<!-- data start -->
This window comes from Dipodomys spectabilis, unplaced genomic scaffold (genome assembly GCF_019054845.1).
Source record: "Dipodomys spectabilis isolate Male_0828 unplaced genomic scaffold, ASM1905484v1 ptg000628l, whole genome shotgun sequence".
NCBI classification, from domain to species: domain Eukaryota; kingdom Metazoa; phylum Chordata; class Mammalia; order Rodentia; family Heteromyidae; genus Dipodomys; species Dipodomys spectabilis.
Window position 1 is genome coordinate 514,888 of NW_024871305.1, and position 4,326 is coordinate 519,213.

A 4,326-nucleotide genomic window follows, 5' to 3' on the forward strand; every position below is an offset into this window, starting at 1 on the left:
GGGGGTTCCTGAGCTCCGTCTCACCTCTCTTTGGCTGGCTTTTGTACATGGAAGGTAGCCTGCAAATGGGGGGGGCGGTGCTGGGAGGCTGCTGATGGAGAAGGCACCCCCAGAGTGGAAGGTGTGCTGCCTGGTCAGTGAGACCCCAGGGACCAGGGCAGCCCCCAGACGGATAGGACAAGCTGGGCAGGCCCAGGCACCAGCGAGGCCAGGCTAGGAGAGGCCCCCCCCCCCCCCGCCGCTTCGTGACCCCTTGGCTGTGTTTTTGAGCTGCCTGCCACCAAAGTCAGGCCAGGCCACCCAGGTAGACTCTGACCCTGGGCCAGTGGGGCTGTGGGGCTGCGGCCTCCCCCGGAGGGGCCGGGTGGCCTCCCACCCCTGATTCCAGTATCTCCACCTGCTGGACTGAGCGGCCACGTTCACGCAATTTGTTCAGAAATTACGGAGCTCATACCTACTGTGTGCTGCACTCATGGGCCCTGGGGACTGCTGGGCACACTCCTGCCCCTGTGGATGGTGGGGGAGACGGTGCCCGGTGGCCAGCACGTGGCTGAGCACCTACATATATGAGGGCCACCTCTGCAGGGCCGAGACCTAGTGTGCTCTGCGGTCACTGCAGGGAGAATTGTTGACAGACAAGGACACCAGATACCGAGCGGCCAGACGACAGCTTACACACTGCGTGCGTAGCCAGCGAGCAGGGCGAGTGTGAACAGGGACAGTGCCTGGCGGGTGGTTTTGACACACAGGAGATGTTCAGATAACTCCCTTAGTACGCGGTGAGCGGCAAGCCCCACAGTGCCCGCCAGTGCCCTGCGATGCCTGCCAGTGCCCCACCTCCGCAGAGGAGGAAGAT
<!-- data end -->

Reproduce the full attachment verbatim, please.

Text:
This window comes from Dipodomys spectabilis, unplaced genomic scaffold (genome assembly GCF_019054845.1).
Source record: "Dipodomys spectabilis isolate Male_0828 unplaced genomic scaffold, ASM1905484v1 ptg000628l, whole genome shotgun sequence".
NCBI classification, from domain to species: domain Eukaryota; kingdom Metazoa; phylum Chordata; class Mammalia; order Rodentia; family Heteromyidae; genus Dipodomys; species Dipodomys spectabilis.
Window position 1 is genome coordinate 514,888 of NW_024871305.1, and position 4,326 is coordinate 519,213.

A 4,326-nucleotide genomic window follows, 5' to 3' on the forward strand; every position below is an offset into this window, starting at 1 on the left:
GGGGGTTCCTGAGCTCCGTCTCACCTCTCTTTGGCTGGCTTTTGTACATGGAAGGTAGCCTGCAAATGGGGGGGGCGGTGCTGGGAGGCTGCTGATGGAGAAGGCACCCCCAGAGTGGAAGGTGTGCTGCCTGGTCAGTGAGACCCCAGGGACCAGGGCAGCCCCCAGACGGATAGGACAAGCTGGGCAGGCCCAGGCACCAGCGAGGCCAGGCTAGGAGAGGCCCCCCCCCCCCCCGCCGCTTCGTGACCCCTTGGCTGTGTTTTTGAGCTGCCTGCCACCAAAGTCAGGCCAGGCCACCCAGGTAGACTCTGACCCTGGGCCAGTGGGGCTGTGGGGCTGCGGCCTCCCCCGGAGGGGCCGGGTGGCCTCCCACCCCTGATTCCAGTATCTCCACCTGCTGGACTGAGCGGCCACGTTCACGCAATTTGTTCAGAAATTACGGAGCTCATACCTACTGTGTGCTGCACTCATGGGCCCTGGGGACTGCTGGGCACACTCCTGCCCCTGTGGATGGTGGGGGAGACGGTGCCCGGTGGCCAGCACGTGGCTGAGCACCTACATATATGAGGGCCACCTCTGCAGGGCCGAGACCTAGTGTGCTCTGCGGTCACTGCAGGGAGAATTGTTGACAGACAAGGACACCAGATACCGAGCGGCCAGACGACAGCTTACACACTGCGTGCGTAGCCAGCGAGCAGGGCGAGTGTGAACAGGGACAGTGCCTGGCGGGTGGTTTTGACACACAGGAGATGTTCAGATAACTCCCTTAGTACGCGGTGAGCGGCAAGCCCCACAGTGCCCGCCAGTGCCCTGCGATGCCTGCCAGTGCCCCACCTCCGCAGAGGAGGAAGAT